Essay about The Confessions Of St. Augustine

1110 Words Apr 7th, 2015 5 Pages
Thoughts on the Role of Women
In the autobiographical Confessions of St. Augustine, Augustine suggests that women are not of God; St. Augustine makes frequent suggestion to the unholy nature of women, and suggests that women cannot be as honorable or as wholesome as their male counterparts. St. Augustine continues in this thought by declaring that women may only seek holiness and approval by God through the sanctified nature of their husbands, by associating their self-worth to them; a man cannot be deemed unconsecrated in the eyes of God with a wife, but a woman may be deemed acceptable when paired with a virtuous husband. Additionally, in Selections from City of God, St. Augustine states “This is the origin of domestic peace, or the well-ordered concord of those in the family who rule and those who obey. For they who care for the rest rule,--the husband the wife, the parents the children, the masters the servants; and they who are cared for obey,--the women their husbands, the children their parents, the servants their masters.” Augustine very obviously advocates a comparison between women’s role in society to that of a slave’s, and the husband’s role to that of their master. Through this, St. Augustine blatantly suggests that women need to be supervised and directed by men as they are helpless and unholy.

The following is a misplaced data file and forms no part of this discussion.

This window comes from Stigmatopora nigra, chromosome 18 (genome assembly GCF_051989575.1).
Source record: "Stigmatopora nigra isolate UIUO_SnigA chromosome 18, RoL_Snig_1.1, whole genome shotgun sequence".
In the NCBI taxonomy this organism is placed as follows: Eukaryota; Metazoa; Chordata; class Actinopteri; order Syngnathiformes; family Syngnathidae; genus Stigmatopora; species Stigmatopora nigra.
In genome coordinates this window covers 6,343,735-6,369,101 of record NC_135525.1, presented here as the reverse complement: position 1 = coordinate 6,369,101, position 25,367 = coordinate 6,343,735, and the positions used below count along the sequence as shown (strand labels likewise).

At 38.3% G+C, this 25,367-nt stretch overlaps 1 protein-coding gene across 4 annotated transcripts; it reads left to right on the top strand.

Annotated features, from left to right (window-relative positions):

In contrast to St. Augustine’s ideas on the role of females, Plato argues that women should be allocated to societal roles that are equivalent to that of their male…

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